Federal Court Boots Challenge to Connecticut Policy on Trans Athletes

Andraya Yearwood and Terry Miller, seen here accepting honors at an Athlete Ally event in Manhattan in 2019, were at the center of the battle for the rights of trans athletes in Connecticut.
Athlete Ally

US District Judge Robert N. Chatigny has dismissed a lawsuit challenging the Connecticut Interscholastic Athletic Conference (CIAC) policy that allows transgender girls to compete with cisgender girls in interscholastic competition. The April 25 decision avoided ruling on the central question in the case: whether allowing transgender girls to compete violates the statutory rights of cisgender girls under Title IX of the Education Amendments of 1972, a federal statute that prohibits sex discrimination by educational institutions that receive federal financial assistance.

This lawsuit, sparked by successful competition by two transgender girls in Connecticut girls’ track events during the Spring 2019 semester, has been one of the main talking points for Republican state legislators around the country advancing bills to prohibit transgender women from competing. The Justice Department had filed a statement of interest with the court supporting the plaintiffs, although the Biden Administration revoked that statement recently.

The plaintiffs are Selina Soule and Chelsea Mitchell, who graduated from high school last June, and Alanna Smith and Ashley Nicoletti, who are now high school juniors. They are cisgender girls who complain that participation in the girls’ outdoor track season by Andraya Yearwood and Terry Miller, transgender girls who were high school seniors last year, confronted the plaintiffs with “unfair competition.” They filed their lawsuit in February 2020, seeking a preliminary injunction to block Yearwood and Miller from competing in the then-forthcoming season. The court allowed Yearwood and Miller to intervene to defend their right to compete, and the Connecticut Commission on Human Rights weighed in on their behalf.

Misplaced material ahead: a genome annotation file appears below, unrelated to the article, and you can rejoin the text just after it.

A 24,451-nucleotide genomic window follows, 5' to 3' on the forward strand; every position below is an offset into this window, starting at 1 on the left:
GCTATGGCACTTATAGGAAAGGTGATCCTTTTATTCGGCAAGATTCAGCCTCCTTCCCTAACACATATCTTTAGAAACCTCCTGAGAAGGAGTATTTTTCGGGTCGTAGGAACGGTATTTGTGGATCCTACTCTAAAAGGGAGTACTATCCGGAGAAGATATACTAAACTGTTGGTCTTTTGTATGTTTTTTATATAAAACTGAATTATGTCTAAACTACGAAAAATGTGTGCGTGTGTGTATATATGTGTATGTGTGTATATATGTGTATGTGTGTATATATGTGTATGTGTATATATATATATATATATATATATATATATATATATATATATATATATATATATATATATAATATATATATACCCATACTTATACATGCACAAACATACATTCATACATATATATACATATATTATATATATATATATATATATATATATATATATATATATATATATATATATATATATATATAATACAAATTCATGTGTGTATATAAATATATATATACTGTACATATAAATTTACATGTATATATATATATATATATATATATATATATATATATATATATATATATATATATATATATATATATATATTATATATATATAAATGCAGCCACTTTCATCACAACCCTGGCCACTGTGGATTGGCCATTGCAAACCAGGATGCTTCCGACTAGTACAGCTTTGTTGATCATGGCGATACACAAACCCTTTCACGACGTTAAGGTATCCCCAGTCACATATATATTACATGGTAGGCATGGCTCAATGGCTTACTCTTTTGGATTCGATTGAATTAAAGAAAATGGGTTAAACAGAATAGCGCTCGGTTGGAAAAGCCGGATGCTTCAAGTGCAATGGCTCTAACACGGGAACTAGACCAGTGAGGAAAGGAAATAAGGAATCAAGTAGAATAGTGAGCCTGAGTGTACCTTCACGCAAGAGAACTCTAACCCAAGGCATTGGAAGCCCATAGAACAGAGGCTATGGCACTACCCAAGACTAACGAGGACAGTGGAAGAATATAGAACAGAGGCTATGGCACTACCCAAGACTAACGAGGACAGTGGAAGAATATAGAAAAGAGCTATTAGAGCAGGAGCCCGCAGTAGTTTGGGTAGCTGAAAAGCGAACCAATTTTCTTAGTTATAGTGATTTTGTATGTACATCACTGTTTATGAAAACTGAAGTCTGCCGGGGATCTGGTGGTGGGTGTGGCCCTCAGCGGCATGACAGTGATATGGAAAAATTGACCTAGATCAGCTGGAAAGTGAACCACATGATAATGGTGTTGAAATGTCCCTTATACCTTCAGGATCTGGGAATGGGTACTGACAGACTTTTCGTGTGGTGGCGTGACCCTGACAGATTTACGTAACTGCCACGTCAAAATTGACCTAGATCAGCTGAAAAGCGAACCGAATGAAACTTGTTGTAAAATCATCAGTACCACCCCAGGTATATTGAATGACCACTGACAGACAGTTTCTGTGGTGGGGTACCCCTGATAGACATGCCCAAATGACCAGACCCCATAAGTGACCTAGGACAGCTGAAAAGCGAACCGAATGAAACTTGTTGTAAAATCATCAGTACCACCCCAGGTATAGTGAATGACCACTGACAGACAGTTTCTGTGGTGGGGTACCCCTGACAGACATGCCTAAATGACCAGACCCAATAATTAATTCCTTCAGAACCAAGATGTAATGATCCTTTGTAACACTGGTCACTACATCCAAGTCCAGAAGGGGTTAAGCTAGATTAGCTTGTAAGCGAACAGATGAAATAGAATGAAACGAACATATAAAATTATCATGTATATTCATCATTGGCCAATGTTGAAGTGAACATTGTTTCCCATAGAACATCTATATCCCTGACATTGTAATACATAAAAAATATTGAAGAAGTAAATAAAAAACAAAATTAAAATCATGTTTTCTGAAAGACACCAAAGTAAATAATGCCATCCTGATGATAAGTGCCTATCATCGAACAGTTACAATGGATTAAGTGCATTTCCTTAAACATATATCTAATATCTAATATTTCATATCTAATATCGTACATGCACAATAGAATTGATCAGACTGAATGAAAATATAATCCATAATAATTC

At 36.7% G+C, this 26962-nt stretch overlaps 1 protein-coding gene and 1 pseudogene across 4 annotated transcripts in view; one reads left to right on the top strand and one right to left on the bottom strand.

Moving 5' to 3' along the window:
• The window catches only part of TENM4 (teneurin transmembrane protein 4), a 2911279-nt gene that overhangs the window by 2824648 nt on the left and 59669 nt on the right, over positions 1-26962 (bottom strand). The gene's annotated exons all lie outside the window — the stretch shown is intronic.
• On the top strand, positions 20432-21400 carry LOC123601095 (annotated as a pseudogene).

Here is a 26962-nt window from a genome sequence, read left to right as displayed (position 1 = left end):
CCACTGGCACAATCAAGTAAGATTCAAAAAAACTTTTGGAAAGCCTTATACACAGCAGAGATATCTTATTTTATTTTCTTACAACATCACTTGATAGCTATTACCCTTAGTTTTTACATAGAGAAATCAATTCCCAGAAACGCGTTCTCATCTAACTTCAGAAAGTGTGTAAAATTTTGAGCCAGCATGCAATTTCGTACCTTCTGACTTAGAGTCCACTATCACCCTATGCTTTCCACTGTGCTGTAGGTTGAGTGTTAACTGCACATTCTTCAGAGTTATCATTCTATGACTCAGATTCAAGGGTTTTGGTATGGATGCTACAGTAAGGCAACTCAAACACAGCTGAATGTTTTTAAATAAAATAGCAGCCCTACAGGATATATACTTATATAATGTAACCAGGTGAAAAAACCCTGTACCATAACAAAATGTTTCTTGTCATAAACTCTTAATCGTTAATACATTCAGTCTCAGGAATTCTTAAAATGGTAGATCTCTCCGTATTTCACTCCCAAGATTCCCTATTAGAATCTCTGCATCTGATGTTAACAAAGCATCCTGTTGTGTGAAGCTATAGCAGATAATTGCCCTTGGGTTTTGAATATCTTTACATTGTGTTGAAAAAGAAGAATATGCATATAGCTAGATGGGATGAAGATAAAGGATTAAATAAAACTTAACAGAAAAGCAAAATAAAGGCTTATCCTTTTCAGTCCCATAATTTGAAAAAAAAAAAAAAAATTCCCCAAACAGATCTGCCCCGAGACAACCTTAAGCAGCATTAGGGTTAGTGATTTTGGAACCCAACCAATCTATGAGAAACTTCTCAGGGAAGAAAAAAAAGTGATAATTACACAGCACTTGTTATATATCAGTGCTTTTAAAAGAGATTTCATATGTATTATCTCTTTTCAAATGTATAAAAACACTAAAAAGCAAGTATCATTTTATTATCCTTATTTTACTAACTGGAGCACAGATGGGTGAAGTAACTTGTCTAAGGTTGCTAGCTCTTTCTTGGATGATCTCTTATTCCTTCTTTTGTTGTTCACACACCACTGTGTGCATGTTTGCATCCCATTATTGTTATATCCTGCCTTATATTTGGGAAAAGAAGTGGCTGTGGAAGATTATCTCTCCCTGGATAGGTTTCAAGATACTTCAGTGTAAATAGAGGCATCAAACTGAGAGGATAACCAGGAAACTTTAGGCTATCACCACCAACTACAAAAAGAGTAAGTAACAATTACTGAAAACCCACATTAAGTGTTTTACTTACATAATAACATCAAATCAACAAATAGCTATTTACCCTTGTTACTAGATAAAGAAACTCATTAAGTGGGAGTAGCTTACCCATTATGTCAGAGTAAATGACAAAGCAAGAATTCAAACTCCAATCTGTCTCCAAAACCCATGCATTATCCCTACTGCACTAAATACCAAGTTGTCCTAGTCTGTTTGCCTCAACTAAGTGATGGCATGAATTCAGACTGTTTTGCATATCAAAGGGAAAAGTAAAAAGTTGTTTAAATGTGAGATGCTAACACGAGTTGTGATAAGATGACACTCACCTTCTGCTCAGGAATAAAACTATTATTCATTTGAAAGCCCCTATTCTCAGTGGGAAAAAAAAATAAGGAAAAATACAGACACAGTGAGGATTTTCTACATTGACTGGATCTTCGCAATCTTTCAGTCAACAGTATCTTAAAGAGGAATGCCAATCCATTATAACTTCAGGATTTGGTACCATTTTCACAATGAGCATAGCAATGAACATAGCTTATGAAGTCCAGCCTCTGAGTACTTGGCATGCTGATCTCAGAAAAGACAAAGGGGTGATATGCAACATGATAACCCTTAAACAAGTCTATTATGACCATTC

Before their motion for preliminary injunction could be heard by Judge Chatigny, Connecticut declared a public health emergency due to the COVID-19 pandemic. Interscholastic athletic competition was suspended for the 2020 season, making the request for preliminary relief for that season moot.
But preliminary relief was not the only remedy they sought. The plaintiffs argued that competition by Yearwood and Miller as juniors during the 2019 season had been unfair to them, claiming that their standing had adversely affected Soule and Mitchell’s standing, and that as long as the CIAC rule was in effect, it would have an adverse effect on competition by Smith and Nicoletti (now juniors) in subsequent seasons if they face transgender girls in competition.

The plaintiffs wanted the court to declare that the CIAC policy violates Title IX, and to issue an injunction barring CIAC from letting “males — individuals with an XY genotype — from participating in events that are designated for girls, women, or females.” They also wanted the records of past competitions in which Yearwood and Miller had participated to be “corrected” by removing them and moving up everybody else who had finished behind them by one place. Soule and Mitchell claimed that their future careers (jobs and college athletic scholarships) were adversely affected by not properly reflecting their competitive achievements.

There is no dispute that because they have graduated, Soule and Mitchell lack standing to seek injunctive relief against transgender girls competing this season or in the future. The judge also mentioned a representation in court by attorneys for CIAC that there are no transgender girls currently registered to compete in upcoming girls’ track events in Connecticut, making it unlikely that Smith and Nicoletti would encounter such competition if a track season is held this year or next.